Thai-Pan takes government to court
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Thai-Pan takes government to court

A food safety advocacy group will file negligence and dereliction of duty complaints against the Department of Agriculture, after finding more than half the fruit and vegetables awarded a government "Q mark" for quality had harmful residue levels.

The Thai-Pesticide Alert Network (Thai-Pan) will file the complaint with the Administrative Court early next month, network coordinator Prokchol Ousap said yesterday.

"There was a failure to control quality standards of 'Q mark' produce," Ms Prokchol said.

Tests conducted by Thai-Pan over the past three years found harmful residue levels in a lot of produce, she said.

Residue and chemicals that are now banned and ones that have not even been registered yet were also found in many fruit and vegetables, she added.

These could be dangerous, she said, and it is the Department of Agriculture's job to ensure "Q mark" produce does not have them.

"There should be much higher standards as well as a clear indication of how the department intends to go about solving this problem," Ms Prokchol said.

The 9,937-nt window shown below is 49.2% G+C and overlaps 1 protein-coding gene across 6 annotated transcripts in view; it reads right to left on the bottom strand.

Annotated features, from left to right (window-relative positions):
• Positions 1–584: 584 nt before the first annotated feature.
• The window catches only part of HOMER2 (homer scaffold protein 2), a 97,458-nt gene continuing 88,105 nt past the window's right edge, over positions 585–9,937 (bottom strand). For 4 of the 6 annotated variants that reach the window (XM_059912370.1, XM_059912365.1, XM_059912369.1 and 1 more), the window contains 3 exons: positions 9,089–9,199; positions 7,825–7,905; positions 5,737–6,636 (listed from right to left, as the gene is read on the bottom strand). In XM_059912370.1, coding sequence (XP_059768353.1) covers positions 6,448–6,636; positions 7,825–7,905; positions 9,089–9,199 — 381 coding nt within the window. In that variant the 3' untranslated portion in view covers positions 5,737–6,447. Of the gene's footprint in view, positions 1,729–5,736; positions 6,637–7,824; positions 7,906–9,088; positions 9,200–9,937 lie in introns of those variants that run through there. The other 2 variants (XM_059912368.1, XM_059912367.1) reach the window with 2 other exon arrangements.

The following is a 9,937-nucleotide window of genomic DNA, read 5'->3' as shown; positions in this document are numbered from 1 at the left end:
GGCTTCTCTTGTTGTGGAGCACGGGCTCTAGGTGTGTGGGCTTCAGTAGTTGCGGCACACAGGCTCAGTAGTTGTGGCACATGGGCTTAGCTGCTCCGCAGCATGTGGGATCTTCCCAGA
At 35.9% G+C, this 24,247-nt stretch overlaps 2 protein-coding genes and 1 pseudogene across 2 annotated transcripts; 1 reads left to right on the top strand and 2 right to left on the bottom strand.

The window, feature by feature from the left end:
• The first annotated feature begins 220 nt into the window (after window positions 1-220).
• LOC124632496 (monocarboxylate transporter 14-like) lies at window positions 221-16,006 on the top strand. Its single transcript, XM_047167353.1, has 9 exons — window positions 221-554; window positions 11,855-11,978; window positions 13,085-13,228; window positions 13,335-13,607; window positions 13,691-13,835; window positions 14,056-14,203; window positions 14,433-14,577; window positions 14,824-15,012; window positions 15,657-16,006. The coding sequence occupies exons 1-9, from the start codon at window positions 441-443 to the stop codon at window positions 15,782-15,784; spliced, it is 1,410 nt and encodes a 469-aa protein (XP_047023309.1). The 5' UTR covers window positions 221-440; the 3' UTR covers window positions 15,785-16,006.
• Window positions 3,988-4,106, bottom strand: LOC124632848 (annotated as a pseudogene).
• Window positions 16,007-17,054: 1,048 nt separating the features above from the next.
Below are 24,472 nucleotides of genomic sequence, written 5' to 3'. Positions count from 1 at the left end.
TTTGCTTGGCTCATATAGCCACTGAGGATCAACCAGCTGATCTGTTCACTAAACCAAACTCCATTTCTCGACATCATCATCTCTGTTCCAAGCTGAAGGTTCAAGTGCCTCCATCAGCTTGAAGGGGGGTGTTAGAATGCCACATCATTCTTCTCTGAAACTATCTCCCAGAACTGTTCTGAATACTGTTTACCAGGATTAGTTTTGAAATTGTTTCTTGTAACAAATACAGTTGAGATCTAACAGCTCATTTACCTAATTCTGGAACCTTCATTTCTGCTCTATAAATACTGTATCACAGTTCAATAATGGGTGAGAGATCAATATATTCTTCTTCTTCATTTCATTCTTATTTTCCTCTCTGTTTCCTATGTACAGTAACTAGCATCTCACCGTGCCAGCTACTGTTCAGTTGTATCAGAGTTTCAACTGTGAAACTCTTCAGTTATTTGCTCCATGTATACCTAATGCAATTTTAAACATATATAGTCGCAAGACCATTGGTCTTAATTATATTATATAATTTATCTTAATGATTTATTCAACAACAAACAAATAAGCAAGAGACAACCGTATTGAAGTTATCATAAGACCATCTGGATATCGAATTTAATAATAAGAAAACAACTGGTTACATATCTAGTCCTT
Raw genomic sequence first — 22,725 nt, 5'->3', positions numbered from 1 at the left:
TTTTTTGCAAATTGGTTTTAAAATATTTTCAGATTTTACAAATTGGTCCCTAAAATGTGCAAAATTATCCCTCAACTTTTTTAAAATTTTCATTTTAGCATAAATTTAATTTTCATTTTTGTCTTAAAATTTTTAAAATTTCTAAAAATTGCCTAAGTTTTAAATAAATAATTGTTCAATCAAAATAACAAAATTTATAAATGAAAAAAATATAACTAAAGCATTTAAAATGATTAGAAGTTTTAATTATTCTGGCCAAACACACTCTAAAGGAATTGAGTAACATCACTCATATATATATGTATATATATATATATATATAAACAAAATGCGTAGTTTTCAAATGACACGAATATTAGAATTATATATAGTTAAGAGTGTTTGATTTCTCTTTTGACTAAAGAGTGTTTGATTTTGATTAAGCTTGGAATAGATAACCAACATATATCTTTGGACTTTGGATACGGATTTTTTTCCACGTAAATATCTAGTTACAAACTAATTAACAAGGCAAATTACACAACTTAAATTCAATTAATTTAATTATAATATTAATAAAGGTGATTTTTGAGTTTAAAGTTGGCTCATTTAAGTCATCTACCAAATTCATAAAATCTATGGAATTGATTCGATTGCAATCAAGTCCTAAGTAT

Consumers must have easy access to information about chemicals that might be in their food and be assured of food safety, said Kingkorn Narintarakul Na Ayutdhaya, deputy director of the BioThai Foundation.

Pan-Thai conducted tests on fruit and vegetables for four consecutive years and on rice for one year, to find out if food products were safe, she said.

"By pointing to the problem, we want to be a part of the solution. However, a problem can't be solved if the problem isn't acknowledged," she argued.

Following the release of the test results on May 4, retailers have responded positively to the findings, she said.

They vowed to look at the supply chain and find out where the chemicals came into contact with the tainted produce.

State agencies have been less cooperative, Ms Kingkorn said. The problem can't be solved on a case-by-case basis, by going after producers one after the other. The problem is structural and the whole system needs to be reviewed, she added.

A judicial inquiry will help uncover the truth about chemical levels in food, she said.

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